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John Keats broke off his engagement from Fanny Brawne in September, 1820. They had been engaged for 1.7 years. John Keats is now deceased.

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John Keats

Arts - Other

Why Famous: The Odes, poems

Age: 25 (10/31/1795 - 2/23/1821)


John Keats' Relationships (1)

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Fanny Brawne

Other - Other

Why Famous: Fiance of John Keats

Age: 65 (8/9/1800 - 12/4/1865)


Fanny Brawne's Relationships (1)

Relationship Timeline

Event Start Date Length
Dating 1818 1 year
Engaged 12/1818 1.7 years
Broken Engagement 9/1820 --
 Total2.7 years

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Relationship Information, Quotes, and Trivia

Where and/or how did John Keats and Fanny Brawne meet?

They met in London.

Why did John Keats and Fanny Brawne break up?

Tuberculosis took hold and he was advised to move to a warmer country by his doctors. In September 1820 they had their final parting. Keats left for Rome and they both knew it was very likely they'd never see each other again. He died there five months later.

Other Relationship Information about John Keats and Fanny Brawne:

Letters and poem drafts suggest that Keats first met Frances (Fanny) Brawne between September and November 1818. It is likely that the 18 year old Brawne was visiting the Dilke family at Wentworth Place, before she lived there. Like Keats, Brawne was a Londoner, born in the hamlet of West End near Hampstead on 9 August 1800. Her grandfather had kept a London inn, as Keats's father had done, and had also lost several members of her family to tuberculosis. She shared her first name with both Keats's sister and mother. Fanny had a talent for dress-making, as well as for languages and repartee. She wrote, "I am not a great poetry reader" but that she had "a natural theatrical bent". During November 1818 an intimacy sprang up between Keats and Brawne but was very much shadowed by the impending death of Tom Keats, whom John was nursing.

On 3 April 1819, Brawne and her widowed mother moved into the other half of Dilke's Wentworth Place and Keats and Brawne were able to see each other every day. Keats began to lend Brawne books, such as Dante's Inferno, and they would read together. He gave her the love sonnet, Bright Star (perhaps revised for her). It was a work in progress and he continued to work on the poem until the last months of his life. The poem came to be forever associated with their relationship. "It was", says Gittings, "a declaration of his love. [...] All his desires were concentrated on Fanny". From this point we have no documented mention of Isabella Jones again.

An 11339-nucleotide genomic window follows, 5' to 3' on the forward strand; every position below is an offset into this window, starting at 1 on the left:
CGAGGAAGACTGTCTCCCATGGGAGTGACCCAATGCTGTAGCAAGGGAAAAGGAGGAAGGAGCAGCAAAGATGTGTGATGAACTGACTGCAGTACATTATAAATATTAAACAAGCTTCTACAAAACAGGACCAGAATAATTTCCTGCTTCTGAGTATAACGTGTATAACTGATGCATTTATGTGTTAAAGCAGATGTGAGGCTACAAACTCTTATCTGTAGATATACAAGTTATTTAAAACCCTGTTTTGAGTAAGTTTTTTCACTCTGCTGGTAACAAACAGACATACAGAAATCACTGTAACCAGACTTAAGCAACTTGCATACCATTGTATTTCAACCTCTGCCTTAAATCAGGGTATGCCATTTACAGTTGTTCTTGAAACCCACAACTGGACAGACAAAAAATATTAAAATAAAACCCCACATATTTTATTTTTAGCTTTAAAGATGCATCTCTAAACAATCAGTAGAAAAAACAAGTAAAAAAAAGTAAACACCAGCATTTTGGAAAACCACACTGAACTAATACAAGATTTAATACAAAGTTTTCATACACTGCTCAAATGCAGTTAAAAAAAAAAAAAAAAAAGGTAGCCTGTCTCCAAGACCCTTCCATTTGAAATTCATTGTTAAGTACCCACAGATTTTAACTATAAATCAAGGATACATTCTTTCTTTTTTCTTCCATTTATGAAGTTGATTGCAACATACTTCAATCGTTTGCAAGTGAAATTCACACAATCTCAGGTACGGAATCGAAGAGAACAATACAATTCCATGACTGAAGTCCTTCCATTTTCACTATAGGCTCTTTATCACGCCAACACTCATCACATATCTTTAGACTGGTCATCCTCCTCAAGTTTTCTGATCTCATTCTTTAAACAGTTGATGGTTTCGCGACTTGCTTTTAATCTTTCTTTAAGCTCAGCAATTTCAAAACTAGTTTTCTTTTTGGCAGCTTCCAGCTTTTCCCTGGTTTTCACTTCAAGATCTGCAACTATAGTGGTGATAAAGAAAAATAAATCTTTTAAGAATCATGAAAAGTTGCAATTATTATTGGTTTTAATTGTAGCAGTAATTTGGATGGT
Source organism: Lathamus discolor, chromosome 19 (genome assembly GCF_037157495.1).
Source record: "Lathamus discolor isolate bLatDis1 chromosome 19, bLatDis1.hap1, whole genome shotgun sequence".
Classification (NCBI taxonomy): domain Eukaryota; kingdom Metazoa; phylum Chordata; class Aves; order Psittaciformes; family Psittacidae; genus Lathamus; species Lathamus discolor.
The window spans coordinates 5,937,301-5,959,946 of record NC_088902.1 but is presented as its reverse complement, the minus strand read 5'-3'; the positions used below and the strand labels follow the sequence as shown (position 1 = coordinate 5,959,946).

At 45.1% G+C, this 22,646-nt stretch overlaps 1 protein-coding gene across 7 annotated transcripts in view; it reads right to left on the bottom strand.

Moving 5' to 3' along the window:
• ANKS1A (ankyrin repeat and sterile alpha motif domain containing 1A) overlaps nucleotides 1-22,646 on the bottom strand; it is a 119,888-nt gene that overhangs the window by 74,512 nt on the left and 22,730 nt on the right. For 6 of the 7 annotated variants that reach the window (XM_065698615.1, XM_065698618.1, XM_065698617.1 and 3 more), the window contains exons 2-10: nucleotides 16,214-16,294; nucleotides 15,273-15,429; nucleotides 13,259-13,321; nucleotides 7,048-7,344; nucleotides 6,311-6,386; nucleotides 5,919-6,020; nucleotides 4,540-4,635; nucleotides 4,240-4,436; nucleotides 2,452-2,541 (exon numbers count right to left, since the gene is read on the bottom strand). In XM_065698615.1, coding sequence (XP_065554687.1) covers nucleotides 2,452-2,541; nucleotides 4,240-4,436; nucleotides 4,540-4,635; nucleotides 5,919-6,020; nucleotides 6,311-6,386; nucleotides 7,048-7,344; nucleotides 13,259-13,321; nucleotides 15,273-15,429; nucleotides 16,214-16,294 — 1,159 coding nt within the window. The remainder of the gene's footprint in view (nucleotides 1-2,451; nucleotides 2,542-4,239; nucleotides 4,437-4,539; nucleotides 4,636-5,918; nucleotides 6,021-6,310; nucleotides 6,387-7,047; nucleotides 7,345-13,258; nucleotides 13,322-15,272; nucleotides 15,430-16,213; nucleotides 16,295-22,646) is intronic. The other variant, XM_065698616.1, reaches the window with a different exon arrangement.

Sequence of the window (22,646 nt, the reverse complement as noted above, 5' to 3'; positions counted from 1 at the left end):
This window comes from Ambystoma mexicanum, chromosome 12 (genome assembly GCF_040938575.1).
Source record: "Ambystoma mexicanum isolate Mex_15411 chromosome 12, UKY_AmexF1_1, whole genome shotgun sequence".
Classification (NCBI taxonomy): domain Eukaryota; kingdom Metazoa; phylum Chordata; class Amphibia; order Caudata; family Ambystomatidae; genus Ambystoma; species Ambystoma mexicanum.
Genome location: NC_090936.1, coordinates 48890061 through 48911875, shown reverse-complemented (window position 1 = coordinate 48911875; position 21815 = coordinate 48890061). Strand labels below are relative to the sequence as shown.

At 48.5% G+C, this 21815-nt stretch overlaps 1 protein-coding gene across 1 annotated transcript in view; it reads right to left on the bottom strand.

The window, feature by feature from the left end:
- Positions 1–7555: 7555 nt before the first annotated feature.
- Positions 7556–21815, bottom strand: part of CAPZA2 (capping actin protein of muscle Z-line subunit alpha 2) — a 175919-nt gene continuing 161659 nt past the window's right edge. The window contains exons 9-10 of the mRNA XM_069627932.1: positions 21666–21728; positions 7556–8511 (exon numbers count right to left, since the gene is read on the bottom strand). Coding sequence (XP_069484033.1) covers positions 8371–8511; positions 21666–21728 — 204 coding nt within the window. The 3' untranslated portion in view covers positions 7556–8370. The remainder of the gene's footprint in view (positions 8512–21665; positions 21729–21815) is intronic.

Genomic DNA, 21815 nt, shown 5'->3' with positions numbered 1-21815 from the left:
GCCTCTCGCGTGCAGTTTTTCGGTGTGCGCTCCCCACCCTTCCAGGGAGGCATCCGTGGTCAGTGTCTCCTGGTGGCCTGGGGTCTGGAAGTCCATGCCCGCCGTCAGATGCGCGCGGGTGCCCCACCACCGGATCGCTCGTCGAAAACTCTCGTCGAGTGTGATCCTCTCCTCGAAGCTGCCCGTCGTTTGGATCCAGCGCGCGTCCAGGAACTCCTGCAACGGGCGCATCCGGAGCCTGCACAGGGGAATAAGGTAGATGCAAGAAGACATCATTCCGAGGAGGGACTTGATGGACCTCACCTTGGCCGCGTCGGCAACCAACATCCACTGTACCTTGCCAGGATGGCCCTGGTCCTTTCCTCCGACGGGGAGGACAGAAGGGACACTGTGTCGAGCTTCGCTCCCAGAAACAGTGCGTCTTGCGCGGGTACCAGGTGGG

Sometime before the end of June, he at last arrived at some sort of understanding with Brawne. This was far from a formal engagement; he still had far too little to offer. Keats endured great conflict knowing his expectations as a struggling poet in increasingly hard financial straits would preclude marriage to Brawne. Their love remained unconsummated; jealousy for his unbound 'Star' began to gnaw at him. Darkness, disease and depression were close in around him and are reflected in poems of the time such as The Eve of St. Agnes and La Belle Dame sans Merci where love and death both stalk. "I have two luxuries to brood over in my walks" he wrote to her "your loveliness and the hour of my death". Keats writes to Brawne in another of his many hundreds of notes and letters.

None of Brawne's letters to Keats survive, though we have his own letters. As the poet had requested, Brawne's were destroyed upon his death. She stayed in mourning for Keats for six years. In 1833, more than 12 years after his death, she married and went on to have three children, outliving Keats by more than 40 years.

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Classic Quotes by John Keats and Fanny Brawne about their relationship:

My love has made me selfish. I cannot exist without you, I am forgetful of every thing but seeing you again, my Life seems to stop there, I see no further. You have absorb'd me. I have a sensation at the present moment as though I was dissolving, I should be exquisitely miserable without the hope of soon seeing you. [...] I have been astonished that Men could die Martyrs for religion, I have shudder'd at it, I shudder no more, I could be martyr'd for my Religion, Love is my religion, I could die for that, I could die for you. John Keats 10/13/1819

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